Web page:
This academic year, I am serving as president and acting provost at the University. I am carrying both of these responsibilities following the departure of our former provost in May, and while more responsibilities bring more challenges, I have enjoyed the unique opportunity of serving in this interim role while we begin our search for a new senior vice president and provost. Serving as acting provost has allowed me the opportunity to work even more closely with those on the Academic Leadership Team, specifically working alongside them as we plan for new programs and assess our current ones, discuss academic-specific issues, and ensure biblical integration throughout every student’s education. These men and women have been a blessing to me, and I am deeply grateful for their service here—especially in light of the last year and a half.
The 2021–22 academic year marks the third year impacted by Covid. I have been reflecting upon the challenges and the blessings of this time. There have been plenty of both to be sure. The impact of the pandemic and all of the ensuing implications have forced us to not only be creative and flexible but also to reflect upon what matters most. Crises, changes, and challenges have a way of doing that. We do what we must to press on, but we must also take time to think about what we are doing and where we are going. In conjunction with the contextual challenges we face resulting from the pandemic, we are also operating in challenging social, cultural, economic, and political times. The tensions are real, so too is the influence of our times upon our personal and corporate sensibilities. The way we think about, analyze, talk about, and chart a course through the challenges of our times are all potentially shaped by the thinking of the day in which we find ourselves. This is a challenge for Christians and Christian organizations—it always has been.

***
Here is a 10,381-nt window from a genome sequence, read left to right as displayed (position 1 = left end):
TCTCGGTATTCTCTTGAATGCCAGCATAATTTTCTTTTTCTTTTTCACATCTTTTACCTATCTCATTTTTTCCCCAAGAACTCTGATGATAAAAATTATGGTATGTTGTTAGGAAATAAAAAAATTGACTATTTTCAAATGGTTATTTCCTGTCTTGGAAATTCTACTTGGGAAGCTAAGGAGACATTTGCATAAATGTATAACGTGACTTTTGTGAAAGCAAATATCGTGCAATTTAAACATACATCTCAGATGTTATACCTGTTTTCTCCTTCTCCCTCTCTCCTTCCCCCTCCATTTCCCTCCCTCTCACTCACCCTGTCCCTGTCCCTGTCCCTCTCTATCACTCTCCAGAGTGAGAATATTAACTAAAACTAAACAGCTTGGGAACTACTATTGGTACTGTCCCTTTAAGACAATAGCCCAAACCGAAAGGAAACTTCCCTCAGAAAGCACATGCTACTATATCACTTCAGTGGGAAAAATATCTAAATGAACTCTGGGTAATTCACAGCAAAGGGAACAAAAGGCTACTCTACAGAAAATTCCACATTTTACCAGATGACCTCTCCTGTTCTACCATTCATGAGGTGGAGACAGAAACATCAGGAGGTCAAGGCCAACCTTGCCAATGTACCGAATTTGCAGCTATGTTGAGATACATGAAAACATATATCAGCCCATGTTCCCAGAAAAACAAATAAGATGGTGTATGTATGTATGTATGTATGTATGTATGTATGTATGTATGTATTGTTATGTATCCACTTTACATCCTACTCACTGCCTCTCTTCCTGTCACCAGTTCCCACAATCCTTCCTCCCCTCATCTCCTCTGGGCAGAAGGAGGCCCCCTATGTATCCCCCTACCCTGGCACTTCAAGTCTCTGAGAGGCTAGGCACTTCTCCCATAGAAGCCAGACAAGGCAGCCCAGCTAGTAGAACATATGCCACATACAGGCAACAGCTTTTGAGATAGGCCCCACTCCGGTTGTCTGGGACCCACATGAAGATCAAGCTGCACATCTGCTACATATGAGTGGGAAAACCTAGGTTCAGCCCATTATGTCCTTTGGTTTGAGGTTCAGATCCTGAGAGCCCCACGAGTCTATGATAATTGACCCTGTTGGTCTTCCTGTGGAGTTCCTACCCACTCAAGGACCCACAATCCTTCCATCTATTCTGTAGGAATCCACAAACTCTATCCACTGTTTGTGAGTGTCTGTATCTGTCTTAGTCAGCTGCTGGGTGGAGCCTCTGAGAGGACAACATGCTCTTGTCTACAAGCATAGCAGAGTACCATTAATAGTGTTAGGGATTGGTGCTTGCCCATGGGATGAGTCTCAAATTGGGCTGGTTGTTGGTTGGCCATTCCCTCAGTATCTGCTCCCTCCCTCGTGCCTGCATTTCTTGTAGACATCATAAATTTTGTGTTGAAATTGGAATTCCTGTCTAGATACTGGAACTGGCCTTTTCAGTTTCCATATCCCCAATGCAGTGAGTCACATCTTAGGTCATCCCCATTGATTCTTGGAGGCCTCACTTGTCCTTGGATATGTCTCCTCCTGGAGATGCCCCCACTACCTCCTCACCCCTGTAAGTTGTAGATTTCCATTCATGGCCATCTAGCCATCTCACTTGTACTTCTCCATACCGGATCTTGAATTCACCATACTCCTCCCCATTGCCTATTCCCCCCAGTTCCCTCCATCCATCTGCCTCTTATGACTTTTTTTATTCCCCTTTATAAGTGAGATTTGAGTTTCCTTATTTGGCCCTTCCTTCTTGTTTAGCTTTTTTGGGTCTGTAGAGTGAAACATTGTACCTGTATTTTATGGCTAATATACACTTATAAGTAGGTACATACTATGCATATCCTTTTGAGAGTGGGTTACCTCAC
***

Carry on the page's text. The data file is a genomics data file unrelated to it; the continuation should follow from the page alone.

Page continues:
We talk about this dynamic often at the University. Whether in faculty and staff meetings, leadership meetings, or board meetings, we discuss the ways in which the world is not only requiring us to think but may be influencing us to think. Recently, I shared with the faculty and staff that Cairn will stay on course to be distinctly and intentionally biblical in our outlook and approach to our work. I also stated that we must be relentlessly so, given the times in which we are called to serve. It is imperative that we remain committed to thinking biblically and behaving Christianly, that we stay focused on our Christ-centered mission, and that we hold fast to biblical truth and the idea that there is such a thing as absolute truth. Only when we do these things can we be assured that we are doing our level best to educate our students to be biblically minded servants of Christ.
In September, Dr. Keith Plummer gave what I believe might be the single most important chapel message in all my years of involvement at the University. He spoke to us on the importance of thinking biblically about love. This is another part of being biblically minded, of being careful not to allow the terms we use to be co-opted and redefined in ways that are not consistent with biblical teaching and our faith. The cultural definition of love and the social expectations for the expression of it fall short. We must want more, and I think Dr. Plummer did a wonderful job of leading us to think through that carefully. I wanted the greater Cairn community to benefit from this message, so we have included a transcription in this publication. I trust it will speak profoundly to you as it did to all of us in chapel that day.
At Cairn, I believe it is well understood that spiritual development does not take place despite intellectual development or social development. All of these are seen as one. We want to see our students grow in every way, centered on Christ and the authoritative word of God. As we begin the new year, we are committed to keeping this Christ-centered, biblical perspective before our students and all of us who serve at Cairn. Our annual initiative, One Scripture, One University, is focused on Colossians 1:15–17. This powerful passage drives home the preeminence of Christ and the truth that He is before all things and in Him all things hold together. This is the basis not just for academic integration but for living the integrated life. To have a Christian mind is to submit to the Lordship of Jesus. This year we will focus on just that.